Those of us with younger children on the autism spectrum (my Boo is 11) are already beginning to think long and hard about these issues. This is one of the things I love about the autism blogging community: just as we turned to those trailblazers (i.e., parents with children older than ours) for guidance, direction and inspiration in the early, dark days of getting diagnoses and therapies, now we're watching them to see the paths they're blazing for their children. And those who are coming behind us are watching us for the same answers we once so desperately sought - which is why, Glen Finland says, we must tell our stories and "tell them true." 

Glen Finland writes candidly and honestly in Next Stop about her and her husband's struggles to find that next stop for David, the impact that has had on their marriage, the relationship between David and his older brothers, and what they keep hidden from their extended family. 
""Where to begin with the things I wouldn't be telling my sister today? How to explain the raw sendoff from the teenagers at David's apartment? Or maybe the squelched promise of David's animal shelter job? How about ciphering the impact on David's psyche after two years at an independent living skills program with so little to show for it? No, I would not be explaining what it's like to watch time be so cavalier with a child. 
To do so, I would have to unwrap the dried-up scrapbook of Hope that has toyed with me for years. Early on, Hope had me clinging to reports of edgy therapies and magic pills that promised results for my child. And Hope made me overlook the childhood milestones that weren't reached while we waited, believing he'd get there. Then one day, chin up and a bit impatient, I saw that my beautiful little boy no longer fit onto my lap. The cuddliness of his childhood had vanished and a thinned out version of all that sweetness had begun to sprout knees and elbows. In its place was a gangly weed with the unsteady vocal chords of an adolescent boy. But this child was different. Although his body had kept pace with its biological clock, his mind remained veiled in a separate time zone. From now on, social gaffes would go unforgiven and the mother-launched prompts that had worked before - "Got a handshake for the doctor, David?" - would seem domineering and turn me into a nag haunting the background. That thing called Hope had settled into the attic, boxed away.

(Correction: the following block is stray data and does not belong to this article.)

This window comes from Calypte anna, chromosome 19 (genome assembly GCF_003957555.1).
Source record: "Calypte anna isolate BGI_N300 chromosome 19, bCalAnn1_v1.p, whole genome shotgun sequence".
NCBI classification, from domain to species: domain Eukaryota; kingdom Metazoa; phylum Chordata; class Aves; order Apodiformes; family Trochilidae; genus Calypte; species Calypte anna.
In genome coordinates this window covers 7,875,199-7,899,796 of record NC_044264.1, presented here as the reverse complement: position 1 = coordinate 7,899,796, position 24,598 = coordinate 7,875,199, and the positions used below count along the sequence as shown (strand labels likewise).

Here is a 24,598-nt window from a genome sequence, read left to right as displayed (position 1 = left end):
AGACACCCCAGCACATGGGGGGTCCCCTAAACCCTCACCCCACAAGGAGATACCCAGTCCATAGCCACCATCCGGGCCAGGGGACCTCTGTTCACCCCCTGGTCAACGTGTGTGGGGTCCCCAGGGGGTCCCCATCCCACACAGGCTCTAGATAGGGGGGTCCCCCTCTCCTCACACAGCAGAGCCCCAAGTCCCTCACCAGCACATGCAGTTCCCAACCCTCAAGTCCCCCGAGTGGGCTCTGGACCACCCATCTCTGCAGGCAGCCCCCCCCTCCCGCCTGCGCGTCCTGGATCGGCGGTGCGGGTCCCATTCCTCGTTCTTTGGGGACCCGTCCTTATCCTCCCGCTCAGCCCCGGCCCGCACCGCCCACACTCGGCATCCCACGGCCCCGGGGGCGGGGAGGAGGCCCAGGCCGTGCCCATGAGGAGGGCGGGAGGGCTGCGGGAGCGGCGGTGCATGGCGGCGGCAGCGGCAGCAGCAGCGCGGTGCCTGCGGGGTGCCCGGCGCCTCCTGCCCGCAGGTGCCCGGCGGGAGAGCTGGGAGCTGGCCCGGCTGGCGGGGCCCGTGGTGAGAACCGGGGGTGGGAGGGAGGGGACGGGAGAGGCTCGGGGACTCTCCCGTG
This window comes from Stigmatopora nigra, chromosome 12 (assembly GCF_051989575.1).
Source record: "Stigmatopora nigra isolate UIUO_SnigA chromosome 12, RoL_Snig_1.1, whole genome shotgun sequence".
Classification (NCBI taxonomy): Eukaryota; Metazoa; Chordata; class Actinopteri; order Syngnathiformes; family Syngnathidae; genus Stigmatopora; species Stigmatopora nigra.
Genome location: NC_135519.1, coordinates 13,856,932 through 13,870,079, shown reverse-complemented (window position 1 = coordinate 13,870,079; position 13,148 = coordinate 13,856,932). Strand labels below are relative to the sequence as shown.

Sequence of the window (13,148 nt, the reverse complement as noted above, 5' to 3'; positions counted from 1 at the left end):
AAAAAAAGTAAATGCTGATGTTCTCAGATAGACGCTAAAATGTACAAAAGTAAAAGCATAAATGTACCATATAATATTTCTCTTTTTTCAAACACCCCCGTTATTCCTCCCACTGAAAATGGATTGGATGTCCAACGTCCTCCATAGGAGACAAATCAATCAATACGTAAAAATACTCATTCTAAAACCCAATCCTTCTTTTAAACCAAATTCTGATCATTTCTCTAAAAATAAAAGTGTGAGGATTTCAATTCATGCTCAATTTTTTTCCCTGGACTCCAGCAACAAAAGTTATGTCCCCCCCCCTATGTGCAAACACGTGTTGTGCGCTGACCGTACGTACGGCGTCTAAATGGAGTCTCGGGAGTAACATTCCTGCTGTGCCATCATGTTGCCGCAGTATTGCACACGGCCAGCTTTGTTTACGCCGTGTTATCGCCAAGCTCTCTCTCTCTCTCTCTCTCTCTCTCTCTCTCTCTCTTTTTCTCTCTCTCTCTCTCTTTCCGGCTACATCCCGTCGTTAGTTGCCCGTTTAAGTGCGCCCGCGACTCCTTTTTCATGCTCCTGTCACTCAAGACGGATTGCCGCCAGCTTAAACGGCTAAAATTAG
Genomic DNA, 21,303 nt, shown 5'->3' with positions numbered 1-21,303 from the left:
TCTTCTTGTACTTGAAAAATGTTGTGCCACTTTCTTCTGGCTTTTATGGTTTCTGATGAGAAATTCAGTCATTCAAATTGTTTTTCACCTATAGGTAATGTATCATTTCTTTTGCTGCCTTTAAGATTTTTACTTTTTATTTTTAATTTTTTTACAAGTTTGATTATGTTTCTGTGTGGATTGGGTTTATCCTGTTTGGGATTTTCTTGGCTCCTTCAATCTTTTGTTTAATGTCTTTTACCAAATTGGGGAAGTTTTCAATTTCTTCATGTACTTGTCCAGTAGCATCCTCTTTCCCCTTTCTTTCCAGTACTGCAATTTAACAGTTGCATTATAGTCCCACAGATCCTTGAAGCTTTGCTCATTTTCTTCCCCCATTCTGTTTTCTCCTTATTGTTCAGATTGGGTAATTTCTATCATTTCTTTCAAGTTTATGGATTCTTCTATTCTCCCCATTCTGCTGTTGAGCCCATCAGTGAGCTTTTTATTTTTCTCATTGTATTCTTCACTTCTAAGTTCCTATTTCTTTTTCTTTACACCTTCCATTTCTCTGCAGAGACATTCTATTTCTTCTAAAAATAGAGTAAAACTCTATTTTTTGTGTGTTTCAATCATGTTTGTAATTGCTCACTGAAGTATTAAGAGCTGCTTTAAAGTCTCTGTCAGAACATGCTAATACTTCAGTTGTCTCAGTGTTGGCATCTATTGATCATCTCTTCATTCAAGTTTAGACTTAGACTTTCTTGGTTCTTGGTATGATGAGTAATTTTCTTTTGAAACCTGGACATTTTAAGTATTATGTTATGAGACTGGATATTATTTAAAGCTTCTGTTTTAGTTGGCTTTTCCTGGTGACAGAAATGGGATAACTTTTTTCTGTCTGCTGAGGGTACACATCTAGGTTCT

Nor would I be explaining to my sister that David will make his lifelong journey in this state of being. That my son's present is his future. A solitary life to be lived in the right-here, right-now zone. Because what's not easy today will not be easy tomorrow or thirty years from tomorrow - and, trust me, no one wants to talk about that." (pg. 163-164) 
Those of us who have lived this life might recognize ourselves (or our future selves) in Finland's words. She's careful to say right up front that her family's stories are exactly that - one family's stories, different than any of those lived by any other person with autism, or any other family who loves him or her. She also makes no apologies for the honesty presented in the pages of Next Stop, because without families telling their stories as they are, then society as a whole will never understand people with autism and their needs and change will never happen. 
"And this is why families must bear witness to their sons' and daughters' potential. Although there is still no known cause or cure for what huddles under the broad umbrella of autism, I believe other healing agents will come out of the telling of our stories. After all, we families live the reality that the researchers are digging ever deeper to comprehend. While we may not understand, we get it.